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NEWSPAPERS, Articles on Provenance, Bührle Complex + Kunsthaus Zurich, 8/2015 - 3/2023

Video in: A Future for the Past. The Bührle Collection: art, context, war and conflict
Kunsthaus Zurich, 3.11.2023 – 31.12.2024

The video focuses on the role of the industrialist arms dealer and art collector Emil Bührle and his entanglements with the Kunsthaus Zürich. NEWSPAPERS (video: 14 min. 43 sec.) shows articles about the Bührle complex, browsing through newspapers between 2015 and early 2023. It reflects the public debates and conflicts surrounding the problematic provenance of this art collection, which was not independently investigated until 2023, and also calls into question the image of a neutral Switzerland during the Second World War.

RELAX is interested in the provenance research of artworks as an active component of art history as led by researcher Lynn Rother: investigating the Eurocentric vision and structural violence emanating from museums, it has the forensic aim of tracking down institutions, people, objects and money.

The video is shown in the exhibition "A Future for the Past. The Bührle Collection: art, context, war and conflict". The Kunsthaus has announced the third part of the exhibition for summer 2024, to present the final report by historian Raphael Gross (a member of the Limbach Commission) who is assessing the provenance reserach of the Bührle collection.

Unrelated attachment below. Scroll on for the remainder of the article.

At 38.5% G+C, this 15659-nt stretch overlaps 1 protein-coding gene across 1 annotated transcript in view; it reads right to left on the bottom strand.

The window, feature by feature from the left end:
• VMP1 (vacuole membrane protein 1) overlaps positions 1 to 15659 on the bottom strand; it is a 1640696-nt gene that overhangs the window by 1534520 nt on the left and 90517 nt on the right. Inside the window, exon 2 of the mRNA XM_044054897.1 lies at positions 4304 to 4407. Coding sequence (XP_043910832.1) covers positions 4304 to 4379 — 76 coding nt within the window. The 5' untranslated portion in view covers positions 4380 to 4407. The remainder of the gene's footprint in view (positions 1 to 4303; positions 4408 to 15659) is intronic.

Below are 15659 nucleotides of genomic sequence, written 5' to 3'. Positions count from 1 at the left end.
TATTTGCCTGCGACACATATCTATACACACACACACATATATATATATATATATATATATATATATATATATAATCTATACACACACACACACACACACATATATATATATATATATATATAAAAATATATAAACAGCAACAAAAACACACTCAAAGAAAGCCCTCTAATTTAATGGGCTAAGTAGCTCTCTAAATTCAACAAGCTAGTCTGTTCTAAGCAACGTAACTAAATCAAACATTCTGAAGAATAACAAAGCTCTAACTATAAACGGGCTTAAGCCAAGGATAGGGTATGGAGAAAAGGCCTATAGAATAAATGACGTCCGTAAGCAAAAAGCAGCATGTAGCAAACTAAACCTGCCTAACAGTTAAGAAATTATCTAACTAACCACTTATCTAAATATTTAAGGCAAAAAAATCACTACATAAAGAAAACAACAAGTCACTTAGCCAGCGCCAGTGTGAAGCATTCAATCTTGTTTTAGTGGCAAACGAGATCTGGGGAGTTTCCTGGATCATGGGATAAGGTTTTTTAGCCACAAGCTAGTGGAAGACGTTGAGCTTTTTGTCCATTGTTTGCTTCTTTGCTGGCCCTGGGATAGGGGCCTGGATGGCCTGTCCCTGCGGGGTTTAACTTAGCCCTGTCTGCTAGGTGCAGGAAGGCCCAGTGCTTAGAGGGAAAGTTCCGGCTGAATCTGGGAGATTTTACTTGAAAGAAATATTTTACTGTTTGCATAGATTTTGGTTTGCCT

The exhibition has been predominantly criticized in the media since its opening. The media reports widely acknowledge that the highly problematic history of the Bührle collection is presented in detail. However, the scientific advisory board appointed by the Kunsthaus Zürich resigned in protest around two weeks before the exhibition opened. In an interview with the media, the six-member advisory board gave two reasons for this: the creation of the Bührle collection is not discussed in the context of the Holocaust and the theft of art by the Nazi dictatorship. And the narrative continues to focus primarily on Emil Bührle. The counter-narrative about the former owners, especially the Jewish collectors, their history as members of the modern civil society of the early 20th century and the stories of art theft and forced sales in the course of emigration, exile and extermination are still missing.